I’m flying to Melbourne to give a keynote at Australia’s premier digital health, e-health & health informatics conference called HIC 2014. My keynote, The Guide to the Future of Medicine, will feature directions medicine is heading at the moment accompanied by a guide to help everyone prepare for this future world. I’ll live tweet during the event through #hic2014.
Many times I wrote about the wearable gadgets that help me live a healthy life. I know there is a wearable revolution going on but some of the recent announcements make me think whether the list and range of such gadgets ever get rationale. A few examples from the past days:
Smart socks as fitness activity trackers
Smart water bottle to alert you to keep yourself hydrated: “The Hug solution includes a sensor band that wraps around just about any water bottle to track your H2O consumption, and an accompanying mobile app that reminds you to drink when your hydration levels are low.”
Smart ring controlling devices
Smart golf gloves and many more.
The next ones would be smart ear rings and smart nail clippers? Hopefully not.
I cannot wait to reach the point when we get over this phase of hype and start focusing on meaningful developments.
Minsuk Cho, South Korean architect, curates an “epic-scale show about both Koreas” at this year’s Venice Architecture Biennale. One of the most exciting projects they present there is the result of how architects of North Korea designed the future of houses and cities without actually ever leaving the country or studying about other city design in details.
Look what kind of futuristic concepts they came up with while, for instance, keeping the old types of phones alive, not really moving forward with the advances of technology.
It clearly shows how important it is to stay up-to-date about how technology is advancing today in order to be able to make informed decisions and assumptions about the future.
This is why I launched a Facebook page under the name The Medical Futurist to curate and publish news, reports and analyses about the most important trends and technologies that will shape the future of medicine. Feel free to join the discussion there!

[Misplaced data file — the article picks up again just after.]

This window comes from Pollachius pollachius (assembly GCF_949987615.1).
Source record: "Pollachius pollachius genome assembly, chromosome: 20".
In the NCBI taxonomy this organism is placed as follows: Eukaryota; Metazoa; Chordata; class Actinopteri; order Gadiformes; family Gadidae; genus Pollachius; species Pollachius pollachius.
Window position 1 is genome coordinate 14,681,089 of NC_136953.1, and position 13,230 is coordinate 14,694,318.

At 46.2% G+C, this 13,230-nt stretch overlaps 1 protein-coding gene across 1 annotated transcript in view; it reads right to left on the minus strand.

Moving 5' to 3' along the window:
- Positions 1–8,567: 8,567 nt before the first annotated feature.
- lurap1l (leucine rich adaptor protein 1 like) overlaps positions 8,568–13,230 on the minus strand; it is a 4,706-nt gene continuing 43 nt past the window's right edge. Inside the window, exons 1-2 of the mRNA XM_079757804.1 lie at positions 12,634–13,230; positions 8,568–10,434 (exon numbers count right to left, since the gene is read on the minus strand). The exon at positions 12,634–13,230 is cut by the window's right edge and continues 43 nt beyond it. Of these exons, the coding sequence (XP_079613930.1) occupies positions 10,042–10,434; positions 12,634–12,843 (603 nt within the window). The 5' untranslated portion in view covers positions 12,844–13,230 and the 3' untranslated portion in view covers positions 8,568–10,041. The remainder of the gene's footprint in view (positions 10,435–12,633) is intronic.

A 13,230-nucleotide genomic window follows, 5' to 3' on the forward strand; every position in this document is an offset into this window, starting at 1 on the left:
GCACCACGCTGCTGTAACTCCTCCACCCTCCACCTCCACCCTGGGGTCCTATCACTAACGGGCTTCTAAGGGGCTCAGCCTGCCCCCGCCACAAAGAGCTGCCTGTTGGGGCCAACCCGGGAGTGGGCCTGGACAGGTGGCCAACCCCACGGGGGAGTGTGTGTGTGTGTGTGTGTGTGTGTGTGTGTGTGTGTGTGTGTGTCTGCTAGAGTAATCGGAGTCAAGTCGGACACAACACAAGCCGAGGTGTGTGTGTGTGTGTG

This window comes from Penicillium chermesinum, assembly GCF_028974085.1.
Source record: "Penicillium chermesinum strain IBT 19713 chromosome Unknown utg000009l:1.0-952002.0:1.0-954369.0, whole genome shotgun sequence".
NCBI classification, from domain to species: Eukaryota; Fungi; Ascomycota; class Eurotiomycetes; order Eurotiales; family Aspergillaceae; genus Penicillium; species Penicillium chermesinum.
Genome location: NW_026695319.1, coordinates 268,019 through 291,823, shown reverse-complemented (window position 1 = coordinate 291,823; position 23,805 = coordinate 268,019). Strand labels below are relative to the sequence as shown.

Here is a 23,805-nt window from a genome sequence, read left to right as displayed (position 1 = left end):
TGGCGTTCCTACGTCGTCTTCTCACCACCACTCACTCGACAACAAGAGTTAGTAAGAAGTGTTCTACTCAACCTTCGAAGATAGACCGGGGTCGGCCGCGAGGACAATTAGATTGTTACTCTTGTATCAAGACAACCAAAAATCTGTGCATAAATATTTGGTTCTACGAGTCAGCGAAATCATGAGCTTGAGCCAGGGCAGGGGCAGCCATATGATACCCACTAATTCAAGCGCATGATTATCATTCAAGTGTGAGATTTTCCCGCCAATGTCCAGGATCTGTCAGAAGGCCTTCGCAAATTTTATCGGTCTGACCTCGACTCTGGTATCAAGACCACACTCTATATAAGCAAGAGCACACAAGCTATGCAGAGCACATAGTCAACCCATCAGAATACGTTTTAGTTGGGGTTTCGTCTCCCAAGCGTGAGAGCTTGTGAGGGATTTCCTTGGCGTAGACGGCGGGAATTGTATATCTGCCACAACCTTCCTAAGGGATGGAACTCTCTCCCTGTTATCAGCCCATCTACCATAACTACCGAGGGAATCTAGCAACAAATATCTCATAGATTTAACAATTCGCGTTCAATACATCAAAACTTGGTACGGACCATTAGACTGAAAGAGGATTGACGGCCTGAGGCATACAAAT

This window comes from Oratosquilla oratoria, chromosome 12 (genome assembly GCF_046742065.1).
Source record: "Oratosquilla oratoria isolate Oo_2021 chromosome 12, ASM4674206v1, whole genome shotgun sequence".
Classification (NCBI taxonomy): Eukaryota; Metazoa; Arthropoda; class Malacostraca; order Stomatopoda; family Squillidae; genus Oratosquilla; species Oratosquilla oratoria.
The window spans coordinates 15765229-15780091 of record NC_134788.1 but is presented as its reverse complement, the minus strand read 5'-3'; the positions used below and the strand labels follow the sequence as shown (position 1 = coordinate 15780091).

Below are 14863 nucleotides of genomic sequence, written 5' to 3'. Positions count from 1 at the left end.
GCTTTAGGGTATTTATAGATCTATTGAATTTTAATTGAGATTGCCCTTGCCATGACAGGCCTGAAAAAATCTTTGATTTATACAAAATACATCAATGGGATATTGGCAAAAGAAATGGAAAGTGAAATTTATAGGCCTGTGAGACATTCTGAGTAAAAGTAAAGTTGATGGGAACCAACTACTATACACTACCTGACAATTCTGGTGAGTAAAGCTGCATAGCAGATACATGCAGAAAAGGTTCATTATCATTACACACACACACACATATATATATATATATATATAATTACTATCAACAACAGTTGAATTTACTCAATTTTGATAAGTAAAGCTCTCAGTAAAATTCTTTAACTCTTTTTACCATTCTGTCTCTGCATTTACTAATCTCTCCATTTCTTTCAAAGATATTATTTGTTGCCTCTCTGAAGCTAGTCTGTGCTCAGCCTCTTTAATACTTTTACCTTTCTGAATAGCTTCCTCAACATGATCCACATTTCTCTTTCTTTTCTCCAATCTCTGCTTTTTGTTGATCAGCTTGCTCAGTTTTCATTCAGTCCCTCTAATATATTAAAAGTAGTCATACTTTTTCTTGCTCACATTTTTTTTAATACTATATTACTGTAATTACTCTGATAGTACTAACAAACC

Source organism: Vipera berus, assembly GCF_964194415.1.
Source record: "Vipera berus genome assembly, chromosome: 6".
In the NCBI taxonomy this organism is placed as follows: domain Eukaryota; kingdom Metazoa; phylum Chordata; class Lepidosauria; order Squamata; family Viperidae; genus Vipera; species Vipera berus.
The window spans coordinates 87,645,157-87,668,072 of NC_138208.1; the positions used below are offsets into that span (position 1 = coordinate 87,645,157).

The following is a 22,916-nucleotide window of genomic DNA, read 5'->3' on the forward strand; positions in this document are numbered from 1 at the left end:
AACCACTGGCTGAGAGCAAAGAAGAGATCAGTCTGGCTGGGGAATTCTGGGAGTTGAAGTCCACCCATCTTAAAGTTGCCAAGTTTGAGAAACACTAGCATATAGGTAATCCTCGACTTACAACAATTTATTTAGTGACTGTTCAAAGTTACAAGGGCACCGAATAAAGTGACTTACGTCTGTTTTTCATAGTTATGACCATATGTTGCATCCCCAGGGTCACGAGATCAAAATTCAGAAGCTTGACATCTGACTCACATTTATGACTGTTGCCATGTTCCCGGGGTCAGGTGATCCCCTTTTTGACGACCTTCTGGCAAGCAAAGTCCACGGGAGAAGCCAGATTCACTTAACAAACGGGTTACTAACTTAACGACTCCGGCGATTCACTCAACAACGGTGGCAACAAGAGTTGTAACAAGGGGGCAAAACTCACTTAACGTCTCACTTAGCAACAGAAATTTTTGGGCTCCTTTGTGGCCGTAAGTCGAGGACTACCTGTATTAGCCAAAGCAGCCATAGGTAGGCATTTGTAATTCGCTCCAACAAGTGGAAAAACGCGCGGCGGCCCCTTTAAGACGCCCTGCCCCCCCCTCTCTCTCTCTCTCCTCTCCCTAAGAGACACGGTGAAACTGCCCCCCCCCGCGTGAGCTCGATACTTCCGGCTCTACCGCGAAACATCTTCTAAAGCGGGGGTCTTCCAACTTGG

The new moonshot project from Google is to create a Google Maps of the human body including molecular and genomic information as well. The Personal Genome Project (PGP) had a similar mission years ago, but this one seems to be even bigger.
The 175 healthy people will go through an exam that includes the collection of body fluids like blood and saliva, after which Google X researchers will review what they have learnt and engage researchers at Duke University and Stanford University for a much larger study.
The eventual aim is for Baseline to act as a reference for the chemistry of a well-run, healthy body, and in turn, identify anomalies far earlier. The hope is that the medicine industry moves more towards prevention rather than treatment in response to illnesses.
A major difference is the institution or company standing behind both projects. The PGP was initiated by Harvard University’s Professor George M. Church, while this new project is launched by Google. I have to note though that Google plans to make the results available for “qualified researchers in health”; data collected will be anonymous and not be shared with insurance companies.
But Dan Munro at Re/code immediately shared his concerns about participating in such a study due to legal risks and the level of trust related to Google.
I’m sure Google wants my genetic data — preferably for free of, course — and will say anything in order to get it. Does that mean that it has earned my trust to use that data as part of an ambiguous, long-term experiment? Not with my genetic data. At least not yet. Thanks for the offer, but no thanks.
I just heard the news that the first fully digital (entirely paperless) hospital will open in Abu Dhabi in 2015. The clinic worked with experts from the famous Cleveland Clinic, the No. 4 ranked best hospital in the United States. This might be a good step towards changing the hospital experience not only for professionals working there but more importantly for patients to make it a place where they go to re-energize themselves.
“The fact that a unified medical record is going to exist will provide seamless communication, which means there is an opportunity for us to communicate back and forth with the main campus and elsewhere in the healthcare system, without having the patient have the responsibility of carrying paper,” Harrison was quoted in the article as saying.